I am trying to get a Virtual Instance of Windows 2008 R2 running from my laptop. My laptop has a 64-bit processor and is running 32-bit Windows XP. I have hardware DEP and hardware virtualization (though I don't really know what these mean).

I tried Virtual PC but it cannot run a 64-bit guest OS. I tried the free VMWare Server, but it does not work from Windows XP. (I tried several different install configurations before giving up on that one).

So I am down to Hyper V Server. Can it run on a 64-bit processor that has a host OS that is 32-bit? Is there a way to get a virtual instance of Windows 2008 R2 (on Windows XP) in a different way? (Preferably free or using Microsoft Products.)

  • Why do you need 2008 R2 on your laptop? Could you just install it? – dmo May 21 '09 at 4:53

Well for a start HyperV is a server 2008 role, and so will not run on XP at all. The bare metal version still becomes the core OS, and isn't hosted by a guest OS.

VMWare workstation will host 64bit guests on a 32bit OS though.


As JP has said you can't have a 64-bit guest OS running on top of a 32-bit host OS with Hyper-V, however this blog post seems to suggest that it is possible using VMWare.

One suggestion if you really want to get a Hyper-V Server is perhaps to go the ther way, ie. setup Hyper-V Server as your host and then create a VM with Windows XP.

Edit: As this post suggests (in the title only) using another machine or dual-booting may be your only options, after all testing a Virtaul Machine 'Server' inside another Virtual Machine does sound a bit odd...


Hyper-V is either a Windows 2008 role, or available standalone (I think of it as Hyper-V Core). It's an operating system in its own right, and will not run on top of Windows XP.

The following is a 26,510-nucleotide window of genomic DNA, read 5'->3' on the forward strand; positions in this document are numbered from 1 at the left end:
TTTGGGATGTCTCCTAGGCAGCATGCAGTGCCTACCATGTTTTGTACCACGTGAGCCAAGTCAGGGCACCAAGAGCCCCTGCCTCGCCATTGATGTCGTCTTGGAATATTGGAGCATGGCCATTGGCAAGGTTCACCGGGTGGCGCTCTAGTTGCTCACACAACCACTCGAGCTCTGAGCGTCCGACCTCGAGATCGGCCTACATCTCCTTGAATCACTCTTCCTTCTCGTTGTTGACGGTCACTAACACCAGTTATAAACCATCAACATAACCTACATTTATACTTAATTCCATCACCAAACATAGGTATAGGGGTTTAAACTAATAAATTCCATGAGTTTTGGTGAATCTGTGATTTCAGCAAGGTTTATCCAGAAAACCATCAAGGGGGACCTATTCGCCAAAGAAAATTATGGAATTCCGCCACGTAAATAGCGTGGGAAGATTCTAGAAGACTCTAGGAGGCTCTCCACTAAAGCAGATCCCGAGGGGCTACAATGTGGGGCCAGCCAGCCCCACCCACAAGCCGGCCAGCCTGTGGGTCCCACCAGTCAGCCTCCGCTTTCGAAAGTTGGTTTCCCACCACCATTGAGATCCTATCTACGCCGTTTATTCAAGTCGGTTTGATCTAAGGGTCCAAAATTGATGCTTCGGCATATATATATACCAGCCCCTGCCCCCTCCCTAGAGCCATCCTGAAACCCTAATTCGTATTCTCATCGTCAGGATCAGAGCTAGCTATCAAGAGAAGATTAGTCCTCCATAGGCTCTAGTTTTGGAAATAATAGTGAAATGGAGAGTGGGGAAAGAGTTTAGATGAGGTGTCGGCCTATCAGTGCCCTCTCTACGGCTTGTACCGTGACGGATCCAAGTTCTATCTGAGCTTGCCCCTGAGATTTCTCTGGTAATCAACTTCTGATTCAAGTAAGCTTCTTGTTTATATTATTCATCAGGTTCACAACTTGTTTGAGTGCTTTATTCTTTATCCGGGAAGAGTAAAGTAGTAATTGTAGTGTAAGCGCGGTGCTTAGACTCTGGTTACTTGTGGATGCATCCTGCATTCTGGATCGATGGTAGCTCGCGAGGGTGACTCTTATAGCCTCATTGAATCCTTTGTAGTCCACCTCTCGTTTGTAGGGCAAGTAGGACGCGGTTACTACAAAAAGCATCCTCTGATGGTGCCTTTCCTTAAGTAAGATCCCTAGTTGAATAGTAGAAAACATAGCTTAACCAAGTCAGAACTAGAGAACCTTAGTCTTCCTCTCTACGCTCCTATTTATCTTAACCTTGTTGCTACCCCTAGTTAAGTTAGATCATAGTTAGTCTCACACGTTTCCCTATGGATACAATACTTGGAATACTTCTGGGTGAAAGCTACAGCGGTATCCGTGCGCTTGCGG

Microsoft's virtualization products (Virtual PC, Virtual Server and Hyper-V) don't currently support running 64-bit guests on a 32-bit host, although certain editions of VMWare software do.

In short: you're out of luck.


i can confirm that if

  • you have a compaq elitebook 8730w (intel centrino duo 2 vpro)
  • turn on virtualization technology on in the BIOS
  • run windows xp (32bit) as your OS

you can run windows server 2008 64bit as a guest OS, using VMWare workstation 7.0.0 build-203739

i have done this so i can run sharepoint 2010 beta on my company laptop for hosting the corporate intranet and extranet (only kidding, for demos!)

Virtual PC will not work! Hyper-v is useless to me...

tristian o'brien


Not possible.

  • Not a true statement. – tomfanning Jul 17 '09 at 12:48

Hyper-V is Windows 2008 server feature only and there is no 32-bit version of 2008 server so you won't be able to do what you want.

  • True that there is no 32 bit version of Windows Server 2008 R2 (though there is one for the plain Windows Server 2008). Either way, I am talking about the Hyper V Server, which is a separate product from Microsoft. – Vaccano May 21 '09 at 4:05

I was able to get a server working on XP 32 bit.

I downloaded and installed VMWare Server Version 1 (Version 2 would not work on XP for me).

I then installed Windows Server 2008 R2 RC x64 as a guest os (I had to tell VWMWare Server that it was going to be a Windows Server 2003 x64)

It seems to be working just fine.



I also found Microsoft Virtual Server 2005 R2 SP1 (with the update) that will run Windows Server 2008.


No. They hypervisor that runs the guest OS runs on top of the host OS. You can't have a 64-bit guest OS running on top of a 32-bit host OS.

  • 2
    Reading links like this makes me think that it is possible in theory at least (this link is for VMWare Server 1) communities.vmware.com/thread/149794 – Vaccano May 21 '09 at 4:04
  • +1 @Vaccano, I am running both 64 and 32bit OSs on a VMWare server – bendewey May 21 '09 at 5:17
  • I am sure VMware can do this, I assume Hyper-V can too. – kbyrd Jun 17 '09 at 12:46
  • This answer is just plain wrong! – tomfanning Jul 17 '09 at 12:47
  • It's right, but only from a certain point of view. Type I hypervisors are the host OS. If the hypervisor was 32-bit then you couldn't run 64-bit guest OS. If you install anything with a bypervisor, like VMWare Server, then your former host OS is now the management OS for the hypervisor, not truly a host any more. – Richard Gadsden Sep 10 '09 at 14:44

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